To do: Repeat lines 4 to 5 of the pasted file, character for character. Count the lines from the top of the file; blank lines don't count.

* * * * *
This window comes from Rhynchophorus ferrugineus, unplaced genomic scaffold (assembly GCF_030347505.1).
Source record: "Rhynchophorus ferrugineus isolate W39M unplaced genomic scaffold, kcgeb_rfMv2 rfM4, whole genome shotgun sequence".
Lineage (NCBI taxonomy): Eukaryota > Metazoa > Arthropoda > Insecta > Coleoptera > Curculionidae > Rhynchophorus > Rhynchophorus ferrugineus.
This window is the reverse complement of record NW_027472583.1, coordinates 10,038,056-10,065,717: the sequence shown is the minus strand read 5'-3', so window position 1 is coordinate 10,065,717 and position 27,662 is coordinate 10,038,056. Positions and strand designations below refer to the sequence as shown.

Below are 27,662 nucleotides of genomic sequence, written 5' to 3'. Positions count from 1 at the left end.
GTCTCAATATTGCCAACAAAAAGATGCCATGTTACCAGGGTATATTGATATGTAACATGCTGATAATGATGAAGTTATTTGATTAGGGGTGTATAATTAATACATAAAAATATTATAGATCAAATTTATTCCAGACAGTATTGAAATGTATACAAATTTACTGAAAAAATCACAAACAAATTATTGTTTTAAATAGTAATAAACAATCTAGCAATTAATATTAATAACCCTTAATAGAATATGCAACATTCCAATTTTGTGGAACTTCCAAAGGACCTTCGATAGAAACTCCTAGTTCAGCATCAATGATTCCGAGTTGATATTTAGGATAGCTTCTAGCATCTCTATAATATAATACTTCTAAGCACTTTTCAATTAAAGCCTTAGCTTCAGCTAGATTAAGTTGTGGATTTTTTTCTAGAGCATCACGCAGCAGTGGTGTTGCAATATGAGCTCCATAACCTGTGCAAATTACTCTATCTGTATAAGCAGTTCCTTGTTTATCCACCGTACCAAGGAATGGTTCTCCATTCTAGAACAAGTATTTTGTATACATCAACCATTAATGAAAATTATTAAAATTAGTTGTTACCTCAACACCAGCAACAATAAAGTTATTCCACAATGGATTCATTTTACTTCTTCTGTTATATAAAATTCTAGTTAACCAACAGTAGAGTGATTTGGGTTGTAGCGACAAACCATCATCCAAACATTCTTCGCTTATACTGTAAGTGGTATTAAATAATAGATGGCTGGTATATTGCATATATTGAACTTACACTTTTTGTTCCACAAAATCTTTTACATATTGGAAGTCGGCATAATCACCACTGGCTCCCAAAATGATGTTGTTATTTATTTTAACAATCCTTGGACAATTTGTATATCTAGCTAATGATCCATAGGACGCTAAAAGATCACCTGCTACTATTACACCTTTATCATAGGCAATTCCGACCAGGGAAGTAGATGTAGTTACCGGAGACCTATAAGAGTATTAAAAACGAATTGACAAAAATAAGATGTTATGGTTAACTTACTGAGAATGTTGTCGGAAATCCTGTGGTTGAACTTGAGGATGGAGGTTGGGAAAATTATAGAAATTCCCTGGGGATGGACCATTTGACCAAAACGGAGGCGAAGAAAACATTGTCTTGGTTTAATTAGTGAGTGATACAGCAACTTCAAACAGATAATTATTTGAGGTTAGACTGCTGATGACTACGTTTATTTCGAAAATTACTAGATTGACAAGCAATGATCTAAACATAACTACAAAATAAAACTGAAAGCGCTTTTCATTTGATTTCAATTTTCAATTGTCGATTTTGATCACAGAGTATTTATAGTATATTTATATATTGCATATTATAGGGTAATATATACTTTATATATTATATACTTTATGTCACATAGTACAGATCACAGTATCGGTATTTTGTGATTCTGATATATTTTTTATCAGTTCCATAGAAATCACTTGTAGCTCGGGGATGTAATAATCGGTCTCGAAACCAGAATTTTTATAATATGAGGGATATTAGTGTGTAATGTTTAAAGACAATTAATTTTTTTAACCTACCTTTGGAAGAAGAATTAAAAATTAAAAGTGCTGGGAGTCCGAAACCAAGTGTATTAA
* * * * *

This window is the reverse complement of record NW_027472583.1, coordinates 10,038,056-10,065,717: the sequence shown is the minus strand read 5'-3', so window position 1 is coordinate 10,065,717 and position 27,662 is coordinate 10,038,056. Positions and strand designations below refer to the sequence as shown.

Below are 27,662 nucleotides of genomic sequence, written 5' to 3'. Positions count from 1 at the left end.